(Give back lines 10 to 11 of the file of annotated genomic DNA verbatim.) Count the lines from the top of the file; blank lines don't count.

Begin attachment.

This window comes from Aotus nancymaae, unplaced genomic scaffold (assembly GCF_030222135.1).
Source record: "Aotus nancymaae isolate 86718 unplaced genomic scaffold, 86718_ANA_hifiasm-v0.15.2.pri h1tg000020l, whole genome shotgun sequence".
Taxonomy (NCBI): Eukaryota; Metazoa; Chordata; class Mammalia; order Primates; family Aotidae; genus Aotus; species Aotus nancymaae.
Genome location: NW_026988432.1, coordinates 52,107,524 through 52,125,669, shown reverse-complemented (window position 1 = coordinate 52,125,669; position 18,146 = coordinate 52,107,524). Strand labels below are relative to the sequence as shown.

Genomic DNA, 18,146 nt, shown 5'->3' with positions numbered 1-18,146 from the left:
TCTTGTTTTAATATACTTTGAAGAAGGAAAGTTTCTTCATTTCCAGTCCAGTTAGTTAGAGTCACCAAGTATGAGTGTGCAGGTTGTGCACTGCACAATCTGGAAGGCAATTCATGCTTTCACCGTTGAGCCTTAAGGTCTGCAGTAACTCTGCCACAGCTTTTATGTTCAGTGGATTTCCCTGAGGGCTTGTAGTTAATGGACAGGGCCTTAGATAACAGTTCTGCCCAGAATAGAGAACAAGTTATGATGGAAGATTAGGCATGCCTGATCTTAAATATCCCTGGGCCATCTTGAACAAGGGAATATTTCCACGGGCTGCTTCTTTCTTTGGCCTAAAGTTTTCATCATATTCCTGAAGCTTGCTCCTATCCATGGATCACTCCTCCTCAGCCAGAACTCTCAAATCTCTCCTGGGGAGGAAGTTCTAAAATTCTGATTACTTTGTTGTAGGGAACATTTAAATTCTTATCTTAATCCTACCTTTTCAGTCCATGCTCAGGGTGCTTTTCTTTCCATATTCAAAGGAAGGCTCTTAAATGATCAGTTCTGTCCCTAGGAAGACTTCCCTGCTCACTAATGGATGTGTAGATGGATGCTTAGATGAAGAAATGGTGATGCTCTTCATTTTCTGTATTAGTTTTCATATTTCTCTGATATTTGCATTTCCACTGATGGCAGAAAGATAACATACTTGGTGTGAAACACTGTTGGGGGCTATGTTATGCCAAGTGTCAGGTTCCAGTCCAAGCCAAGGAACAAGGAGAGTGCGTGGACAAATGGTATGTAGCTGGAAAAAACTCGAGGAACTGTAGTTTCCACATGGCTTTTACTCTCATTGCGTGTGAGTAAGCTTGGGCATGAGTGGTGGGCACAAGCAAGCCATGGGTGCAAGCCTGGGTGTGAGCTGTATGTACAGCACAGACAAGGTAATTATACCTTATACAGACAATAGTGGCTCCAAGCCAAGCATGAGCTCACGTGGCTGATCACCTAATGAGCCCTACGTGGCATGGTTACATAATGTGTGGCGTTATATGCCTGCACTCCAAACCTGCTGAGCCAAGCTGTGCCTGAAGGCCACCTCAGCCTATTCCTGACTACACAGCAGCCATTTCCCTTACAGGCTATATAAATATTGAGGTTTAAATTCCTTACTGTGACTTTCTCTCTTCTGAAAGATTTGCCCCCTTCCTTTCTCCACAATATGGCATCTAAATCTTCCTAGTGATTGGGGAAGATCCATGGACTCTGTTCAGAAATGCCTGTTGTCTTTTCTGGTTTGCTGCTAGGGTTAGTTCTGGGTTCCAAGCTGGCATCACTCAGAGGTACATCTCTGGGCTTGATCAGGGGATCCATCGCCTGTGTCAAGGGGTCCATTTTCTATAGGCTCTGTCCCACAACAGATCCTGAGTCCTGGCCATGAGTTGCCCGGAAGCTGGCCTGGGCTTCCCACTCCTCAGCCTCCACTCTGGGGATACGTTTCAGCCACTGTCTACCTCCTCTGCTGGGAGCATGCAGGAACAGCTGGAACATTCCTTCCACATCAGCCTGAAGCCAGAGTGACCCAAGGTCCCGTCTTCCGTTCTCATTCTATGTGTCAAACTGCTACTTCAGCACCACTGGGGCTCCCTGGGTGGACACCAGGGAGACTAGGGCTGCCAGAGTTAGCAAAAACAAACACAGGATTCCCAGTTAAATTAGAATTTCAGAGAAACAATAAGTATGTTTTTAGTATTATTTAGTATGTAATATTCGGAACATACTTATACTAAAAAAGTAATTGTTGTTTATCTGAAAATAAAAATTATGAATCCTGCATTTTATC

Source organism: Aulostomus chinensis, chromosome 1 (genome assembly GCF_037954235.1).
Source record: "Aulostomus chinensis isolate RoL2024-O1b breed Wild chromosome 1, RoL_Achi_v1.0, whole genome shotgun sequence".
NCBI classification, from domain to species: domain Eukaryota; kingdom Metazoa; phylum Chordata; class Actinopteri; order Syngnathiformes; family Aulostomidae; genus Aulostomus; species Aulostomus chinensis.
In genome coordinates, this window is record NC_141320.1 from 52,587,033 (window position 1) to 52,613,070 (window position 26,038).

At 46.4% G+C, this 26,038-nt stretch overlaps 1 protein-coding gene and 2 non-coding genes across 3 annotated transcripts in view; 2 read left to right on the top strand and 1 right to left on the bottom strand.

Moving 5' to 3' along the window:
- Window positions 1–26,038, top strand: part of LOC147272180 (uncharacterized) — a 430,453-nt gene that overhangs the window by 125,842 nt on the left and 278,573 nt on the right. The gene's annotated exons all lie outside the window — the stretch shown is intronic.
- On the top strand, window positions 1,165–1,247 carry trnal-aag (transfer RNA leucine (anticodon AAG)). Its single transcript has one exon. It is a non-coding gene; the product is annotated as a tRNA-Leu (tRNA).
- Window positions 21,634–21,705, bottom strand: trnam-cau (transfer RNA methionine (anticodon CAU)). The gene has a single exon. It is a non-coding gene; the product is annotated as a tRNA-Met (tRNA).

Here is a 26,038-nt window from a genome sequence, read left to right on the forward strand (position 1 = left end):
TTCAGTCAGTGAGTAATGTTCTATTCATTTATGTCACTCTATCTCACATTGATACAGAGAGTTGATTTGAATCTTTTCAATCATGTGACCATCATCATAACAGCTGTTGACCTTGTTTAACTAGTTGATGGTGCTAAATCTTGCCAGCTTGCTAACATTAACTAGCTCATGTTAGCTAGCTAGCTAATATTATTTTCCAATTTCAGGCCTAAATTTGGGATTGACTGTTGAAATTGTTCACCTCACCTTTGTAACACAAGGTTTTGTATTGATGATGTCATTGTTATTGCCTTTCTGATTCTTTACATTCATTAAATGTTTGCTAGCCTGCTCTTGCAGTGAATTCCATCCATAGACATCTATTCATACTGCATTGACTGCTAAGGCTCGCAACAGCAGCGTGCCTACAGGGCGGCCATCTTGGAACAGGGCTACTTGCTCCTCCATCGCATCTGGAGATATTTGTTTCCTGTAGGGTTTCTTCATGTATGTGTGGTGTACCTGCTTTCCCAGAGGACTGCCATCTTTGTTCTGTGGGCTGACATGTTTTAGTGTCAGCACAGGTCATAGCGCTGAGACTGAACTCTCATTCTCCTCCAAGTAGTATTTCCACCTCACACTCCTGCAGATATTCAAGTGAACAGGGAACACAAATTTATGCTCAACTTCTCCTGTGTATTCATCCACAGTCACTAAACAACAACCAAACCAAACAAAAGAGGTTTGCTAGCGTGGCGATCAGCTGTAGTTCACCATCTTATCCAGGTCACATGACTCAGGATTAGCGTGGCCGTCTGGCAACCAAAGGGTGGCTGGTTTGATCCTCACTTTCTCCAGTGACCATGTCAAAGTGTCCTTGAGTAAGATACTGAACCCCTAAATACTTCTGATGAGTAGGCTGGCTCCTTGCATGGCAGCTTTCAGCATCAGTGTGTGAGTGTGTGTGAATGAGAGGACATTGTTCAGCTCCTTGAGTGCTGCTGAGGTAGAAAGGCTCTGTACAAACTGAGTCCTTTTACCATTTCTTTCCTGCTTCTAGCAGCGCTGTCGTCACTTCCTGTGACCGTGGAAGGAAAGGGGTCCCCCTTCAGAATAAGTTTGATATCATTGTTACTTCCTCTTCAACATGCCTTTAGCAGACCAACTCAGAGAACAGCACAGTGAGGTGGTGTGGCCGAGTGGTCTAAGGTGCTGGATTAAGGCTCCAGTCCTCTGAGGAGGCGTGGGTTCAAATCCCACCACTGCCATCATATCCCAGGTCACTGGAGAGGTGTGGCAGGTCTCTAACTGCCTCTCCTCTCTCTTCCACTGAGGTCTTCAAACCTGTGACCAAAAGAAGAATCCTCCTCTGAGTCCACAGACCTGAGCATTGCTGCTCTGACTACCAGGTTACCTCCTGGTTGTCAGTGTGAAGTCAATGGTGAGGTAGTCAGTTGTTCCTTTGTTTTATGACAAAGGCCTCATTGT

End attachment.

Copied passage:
In genome coordinates, this window is record NC_141320.1 from 52,587,033 (window position 1) to 52,613,070 (window position 26,038).

At 46.4% G+C, this 26,038-nt stretch overlaps 1 protein-coding gene and 2 non-coding genes across 3 annotated transcripts in view; 2 read left to right on the top strand and 1 right to left on the bottom strand.